For those who are still working, city life may be more attractive. New Zealand has a thriving high-tech industry. Professionals (under 56 years old) who have computer programming skills are in high demand. They will more easily get a working visa because the country is seeking to increase this sector with highly-qualified tech workers from all over the world under the New Zealand Now program.

If working in New Zealand is of interest to you, you will probably want to live in Auckland, Christchurch, or Wellington. Those three cities make up two-thirds of the country’s gross national product. The cost-of-living in the cities is about 20% to 50% higher on average than the cost of living in the countryside. Other cities to consider are Dunedin and Hamilton, which are cheaper to live in than the top three.

The cheapest smaller cities to live in are Rotorua, Napier/Hastings, Whangarei, Palmerston North, Tauranga, and New Plymouth. Rotorua is the least expensive town to live in followed up by the Napier/Hastings area that is located in the beautiful wine country. The rural areas are all about peaceful country living and raising sheep. If you like sheep, New Zealand is a dream come true. There are more sheep than people.

Getting a Car 

One of the first things you will need is transportation to get around in order to go hunting for a home or an apartment. In the cities, you can rent a car on a temporary basis for about NZ$50 to NZ$75 per day with insurance.

For longer use, and for driving across the country, you will want to buy a vehicle. If you are not a permanent resident with a work visa and a job, you will not be able to buy a new car or truck on credit. You will likely want to consider buying a previously-owned vehicle since you have to pay cash.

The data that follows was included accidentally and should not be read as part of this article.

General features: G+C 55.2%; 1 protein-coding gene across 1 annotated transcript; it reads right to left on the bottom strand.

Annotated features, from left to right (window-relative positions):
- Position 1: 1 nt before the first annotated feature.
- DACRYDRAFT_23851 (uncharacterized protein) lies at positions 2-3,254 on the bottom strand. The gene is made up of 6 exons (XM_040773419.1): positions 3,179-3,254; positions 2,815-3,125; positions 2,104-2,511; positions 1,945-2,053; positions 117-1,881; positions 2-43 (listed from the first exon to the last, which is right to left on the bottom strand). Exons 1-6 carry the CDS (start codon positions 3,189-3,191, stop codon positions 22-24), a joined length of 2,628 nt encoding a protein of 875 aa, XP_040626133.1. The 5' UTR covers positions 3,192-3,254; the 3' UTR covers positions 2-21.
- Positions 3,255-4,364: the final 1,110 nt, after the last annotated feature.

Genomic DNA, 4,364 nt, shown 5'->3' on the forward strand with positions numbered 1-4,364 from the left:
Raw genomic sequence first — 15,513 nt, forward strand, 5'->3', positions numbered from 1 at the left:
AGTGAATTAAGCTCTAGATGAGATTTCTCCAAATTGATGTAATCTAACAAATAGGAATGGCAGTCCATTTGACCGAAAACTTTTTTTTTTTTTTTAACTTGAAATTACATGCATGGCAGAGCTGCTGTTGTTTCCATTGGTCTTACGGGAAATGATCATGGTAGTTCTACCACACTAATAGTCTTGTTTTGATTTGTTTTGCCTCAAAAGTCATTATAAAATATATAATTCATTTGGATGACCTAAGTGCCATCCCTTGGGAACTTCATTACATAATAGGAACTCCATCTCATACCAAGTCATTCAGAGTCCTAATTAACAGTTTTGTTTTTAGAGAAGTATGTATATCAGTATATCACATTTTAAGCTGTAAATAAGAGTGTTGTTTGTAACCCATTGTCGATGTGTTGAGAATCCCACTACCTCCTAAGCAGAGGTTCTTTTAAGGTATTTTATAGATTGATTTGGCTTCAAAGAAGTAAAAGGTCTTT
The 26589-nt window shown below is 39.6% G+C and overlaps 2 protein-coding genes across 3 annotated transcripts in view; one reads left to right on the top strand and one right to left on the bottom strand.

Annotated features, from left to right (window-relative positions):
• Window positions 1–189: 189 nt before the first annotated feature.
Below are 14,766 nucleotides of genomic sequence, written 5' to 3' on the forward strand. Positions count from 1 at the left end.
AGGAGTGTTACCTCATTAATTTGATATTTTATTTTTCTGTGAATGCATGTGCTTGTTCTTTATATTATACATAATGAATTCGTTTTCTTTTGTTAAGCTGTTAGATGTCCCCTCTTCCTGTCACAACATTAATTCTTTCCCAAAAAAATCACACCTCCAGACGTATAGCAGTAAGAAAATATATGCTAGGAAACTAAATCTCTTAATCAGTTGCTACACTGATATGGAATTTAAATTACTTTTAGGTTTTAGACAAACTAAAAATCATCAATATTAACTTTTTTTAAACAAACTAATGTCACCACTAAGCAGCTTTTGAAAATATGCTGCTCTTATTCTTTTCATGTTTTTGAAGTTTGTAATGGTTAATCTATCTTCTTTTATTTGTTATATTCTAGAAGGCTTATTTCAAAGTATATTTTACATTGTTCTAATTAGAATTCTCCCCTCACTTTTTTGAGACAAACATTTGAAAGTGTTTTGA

A quick search on the Auto Trader shows that a decent, previously-owned vehicle, with low-mileage (under 50,000), which is less than three years old, costs around NZ$25,000 for a sedan and around NZ$35,000 for a pickup truck. In New Zealand, a pickup truck is called a utility vehicle or a Ute.

Buying a Home

You must be a resident or a citizen of New Zealand to buy a house there to live in. Foreigners are prohibited from buying homes in New Zealand.

The median cost of buying a home in New Zealand is around NZ$550,000. In the big cities, like Auckland, this goes up to NZ$862,000. Once you do become a resident, you may qualify for home mortgage financing at low interest rates.

The cost of buying an average home depends on the area where it is located.

Here are some examples:

  • Auckland – NZ$862,000
  • Wellington – NZ$675,000
  • Christchurch – NZ$475,000
  • Other North Island Cities – NZ$519,000
  • Rural Areas (near a big city) – NZ$425,000
  • South Island Cities – NZ$405,000

Renting a Home or Apartment

The custom in New Zealand is to advertise rental prices as the cost per week. The average apartment or small house has one or two bedrooms. The median rent for a small place in New Zealand is NZ$390 per week (NZ$1,560 per month). The average larger apartment or home has three or four bedrooms. The median rent for a larger place in New Zealand is NZ$525 per week (NZ$2,100 per month).

Auckland has the highest rental prices. The median price for three or four bedrooms in Auckland is NZ$600 per week (NZ$2,400 per month). Larger, luxury homes rent for up to NZ$850 per week (NZ$3,300 per month).

Cost of Living for Monthly Expenses

For two people, the cost of living ranges from about NZ$3,000 to NZ$5, 000 per month.